And now it’s Father’s Day, 1997. Cindy and Michael are out, having a drink. Getting to know each other. A drink here, a drink there. Bartenders begin setting bar stools on the bars and sweeping the floors. Glasses are picked up, ashtrays emptied. They drink till last call, and last call turns into a mating call and they decide to go forth and multiply, or maybe that’s the Bible.
But first a question as old as romance itself:
Your place or…
And now the starry-eyed lovers come to what is known as a bump in life’s highway. Cindy’s place is her mother’s place, and they can’t go there. Michael lives with his parents, and they can’t go there either. Under the stars is out because of scorpions and snakes. They decide to compromise, perhaps unknowingly preparing themselves for a lifelong relationship, or marriage if things don’t work out. Which is to say, they go to Michael’s house. His room, that is, his parents’ house. As mentioned, the tom-toms are beating, and not going is never an option.
They creep into the house, Michael and Cindy, into Michael’s room, and do what they do. They are very quiet and very drunk about it and afterwards, when the snow settles in the old snow globe, they go to sleep.
Half an hour later, Cindy wakes Michael up. “I think I’m going to be sick,” she says.
“Turn right down the hallway, the first door on the right.” She hits the floor running and Michael watches her with great admiration out the door—blond hair flowing, an ocean of curls. Cindy is a pleasant sight, and he falls back to sleep with the vision in his head.
Down the hallway, twenty feet beyond the open bathroom door, Linda wakes up with her face pushed into the crack between the bed and the wall. Ron’s body is pressed into hers.
“Ron, what are you…”
She stops, something is wrong. She sits up, turns on the bedside light. A sea of long, wavy blond hair is lying across Ron’s pillow. Attached to the hair is a young woman Linda has yet to have the pleasure of meeting. Attached to the young woman is nothing. As they say in some parts of this desert town, she is nekkid.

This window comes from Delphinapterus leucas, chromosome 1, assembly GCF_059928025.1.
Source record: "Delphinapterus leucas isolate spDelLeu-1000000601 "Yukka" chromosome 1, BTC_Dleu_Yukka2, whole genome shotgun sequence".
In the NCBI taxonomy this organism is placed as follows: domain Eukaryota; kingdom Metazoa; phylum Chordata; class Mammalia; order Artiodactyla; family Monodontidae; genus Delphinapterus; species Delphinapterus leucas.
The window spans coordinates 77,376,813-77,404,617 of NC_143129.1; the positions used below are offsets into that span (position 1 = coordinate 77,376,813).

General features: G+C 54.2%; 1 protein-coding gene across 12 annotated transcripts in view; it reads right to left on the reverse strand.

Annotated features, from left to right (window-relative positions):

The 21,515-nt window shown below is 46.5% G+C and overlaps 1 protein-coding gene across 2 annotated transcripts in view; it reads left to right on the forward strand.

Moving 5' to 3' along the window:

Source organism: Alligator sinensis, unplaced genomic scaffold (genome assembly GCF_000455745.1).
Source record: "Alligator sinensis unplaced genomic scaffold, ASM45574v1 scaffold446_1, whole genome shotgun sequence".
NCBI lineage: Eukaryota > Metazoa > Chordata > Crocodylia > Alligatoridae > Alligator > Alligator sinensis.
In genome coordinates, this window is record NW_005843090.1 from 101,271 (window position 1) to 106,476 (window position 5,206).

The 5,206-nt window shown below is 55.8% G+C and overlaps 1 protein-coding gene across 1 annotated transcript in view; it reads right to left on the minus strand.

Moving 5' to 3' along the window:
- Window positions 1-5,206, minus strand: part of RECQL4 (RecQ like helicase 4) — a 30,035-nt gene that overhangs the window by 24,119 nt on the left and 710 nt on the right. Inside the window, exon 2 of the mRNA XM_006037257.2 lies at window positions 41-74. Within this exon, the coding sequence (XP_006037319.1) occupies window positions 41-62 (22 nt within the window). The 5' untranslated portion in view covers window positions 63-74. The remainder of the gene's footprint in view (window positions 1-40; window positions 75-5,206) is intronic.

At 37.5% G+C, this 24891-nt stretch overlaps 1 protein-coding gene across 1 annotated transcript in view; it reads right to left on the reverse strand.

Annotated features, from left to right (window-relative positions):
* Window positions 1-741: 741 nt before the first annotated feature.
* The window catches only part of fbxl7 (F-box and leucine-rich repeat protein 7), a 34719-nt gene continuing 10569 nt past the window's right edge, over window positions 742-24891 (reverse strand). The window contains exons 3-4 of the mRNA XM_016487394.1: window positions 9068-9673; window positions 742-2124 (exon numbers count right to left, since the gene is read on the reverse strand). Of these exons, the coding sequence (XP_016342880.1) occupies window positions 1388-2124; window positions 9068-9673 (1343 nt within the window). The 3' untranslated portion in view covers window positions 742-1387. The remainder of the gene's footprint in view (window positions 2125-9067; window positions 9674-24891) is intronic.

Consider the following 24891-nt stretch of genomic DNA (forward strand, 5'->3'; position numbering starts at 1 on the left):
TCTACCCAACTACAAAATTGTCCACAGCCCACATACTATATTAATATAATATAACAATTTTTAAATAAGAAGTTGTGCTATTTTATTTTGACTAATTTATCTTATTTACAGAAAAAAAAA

“Ron,” she says again. “Ron, there is somebody else in the bed.”
Ron comes awake. He looks one way and then the other, like you are taught to cross the street very early in life, and then, terrified the young woman will see him in his underpants—which is all Ron wears to bed—he levitates out of the love nest and runs for the closet.
When he is safely hidden Linda shakes the girl’s shoulder. “Excuse me?”
The girl’s eyes open, but she appears unable to move, paralyzed.
Linda goes down the hallway to Michael’s room, and says she has something he probably ought to see.
Michael wraps her in a blanket and leads her away and this is the last view of the girl Michael’s mother ever gets.
Michael wakes up early, panicked. Cindy is gone.
Michael goes to the kitchen. Ron has gone to work. Linda is there, though, and he begins to speak, curious what words will come out of his mouth. She stops him, though, the world’s most understanding human to date. Everything is all right, she completely understands. Only…
“You need to give your father a call.”
Michael spends the rest of the morning trying to figure out what his father is going to say, as opposed to hearing it for himself. Trying various apologies, seeing how they sound. Nothing sounds good and the longer he pictures the conversation, the worse it goes.
He makes the call from a pay phone, he doesn’t know why. “Hello?”
“Dad?” he says, talking too fast already and he’s only into it one word. “Dad, I…”
“Michael,” his father says, “that was a great Father’s Day present, but I talked it over with your mother, and next year, maybe just a bottle of Scotch.”—JN